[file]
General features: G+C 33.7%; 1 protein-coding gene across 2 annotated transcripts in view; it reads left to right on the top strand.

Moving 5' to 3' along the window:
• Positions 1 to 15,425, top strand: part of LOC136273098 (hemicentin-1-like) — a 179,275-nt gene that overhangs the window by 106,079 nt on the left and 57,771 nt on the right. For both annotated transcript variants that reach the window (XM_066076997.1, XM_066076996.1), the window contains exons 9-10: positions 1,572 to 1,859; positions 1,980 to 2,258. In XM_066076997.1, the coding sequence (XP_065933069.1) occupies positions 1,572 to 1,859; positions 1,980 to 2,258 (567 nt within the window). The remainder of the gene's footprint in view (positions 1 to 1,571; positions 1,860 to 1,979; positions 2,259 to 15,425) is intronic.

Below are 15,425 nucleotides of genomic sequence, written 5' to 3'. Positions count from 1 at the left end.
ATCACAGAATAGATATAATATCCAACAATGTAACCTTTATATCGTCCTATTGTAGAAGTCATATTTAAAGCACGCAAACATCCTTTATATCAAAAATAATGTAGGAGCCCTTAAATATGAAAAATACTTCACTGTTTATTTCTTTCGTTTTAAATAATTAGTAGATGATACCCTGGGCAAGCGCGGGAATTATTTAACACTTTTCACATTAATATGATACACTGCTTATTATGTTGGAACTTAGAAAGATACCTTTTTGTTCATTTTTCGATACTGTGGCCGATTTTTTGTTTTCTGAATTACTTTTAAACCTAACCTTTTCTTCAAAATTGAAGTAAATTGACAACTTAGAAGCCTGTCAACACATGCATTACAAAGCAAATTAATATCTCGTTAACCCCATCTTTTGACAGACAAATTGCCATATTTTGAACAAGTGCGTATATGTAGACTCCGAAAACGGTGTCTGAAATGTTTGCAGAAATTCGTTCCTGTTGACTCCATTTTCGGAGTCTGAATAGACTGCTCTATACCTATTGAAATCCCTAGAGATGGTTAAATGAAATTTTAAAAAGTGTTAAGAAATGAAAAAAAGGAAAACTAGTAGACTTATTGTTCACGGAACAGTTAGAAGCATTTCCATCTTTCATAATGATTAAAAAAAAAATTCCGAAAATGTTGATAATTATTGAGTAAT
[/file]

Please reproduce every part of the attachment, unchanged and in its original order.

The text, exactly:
General features: G+C 33.7%; 1 protein-coding gene across 2 annotated transcripts in view; it reads left to right on the top strand.

Moving 5' to 3' along the window:
• Positions 1 to 15,425, top strand: part of LOC136273098 (hemicentin-1-like) — a 179,275-nt gene that overhangs the window by 106,079 nt on the left and 57,771 nt on the right. For both annotated transcript variants that reach the window (XM_066076997.1, XM_066076996.1), the window contains exons 9-10: positions 1,572 to 1,859; positions 1,980 to 2,258. In XM_066076997.1, the coding sequence (XP_065933069.1) occupies positions 1,572 to 1,859; positions 1,980 to 2,258 (567 nt within the window). The remainder of the gene's footprint in view (positions 1 to 1,571; positions 1,860 to 1,979; positions 2,259 to 15,425) is intronic.

Below are 15,425 nucleotides of genomic sequence, written 5' to 3'. Positions count from 1 at the left end.
ATCACAGAATAGATATAATATCCAACAATGTAACCTTTATATCGTCCTATTGTAGAAGTCATATTTAAAGCACGCAAACATCCTTTATATCAAAAATAATGTAGGAGCCCTTAAATATGAAAAATACTTCACTGTTTATTTCTTTCGTTTTAAATAATTAGTAGATGATACCCTGGGCAAGCGCGGGAATTATTTAACACTTTTCACATTAATATGATACACTGCTTATTATGTTGGAACTTAGAAAGATACCTTTTTGTTCATTTTTCGATACTGTGGCCGATTTTTTGTTTTCTGAATTACTTTTAAACCTAACCTTTTCTTCAAAATTGAAGTAAATTGACAACTTAGAAGCCTGTCAACACATGCATTACAAAGCAAATTAATATCTCGTTAACCCCATCTTTTGACAGACAAATTGCCATATTTTGAACAAGTGCGTATATGTAGACTCCGAAAACGGTGTCTGAAATGTTTGCAGAAATTCGTTCCTGTTGACTCCATTTTCGGAGTCTGAATAGACTGCTCTATACCTATTGAAATCCCTAGAGATGGTTAAATGAAATTTTAAAAAGTGTTAAGAAATGAAAAAAAGGAAAACTAGTAGACTTATTGTTCACGGAACAGTTAGAAGCATTTCCATCTTTCATAATGATTAAAAAAAAAATTCCGAAAATGTTGATAATTATTGAGTAAT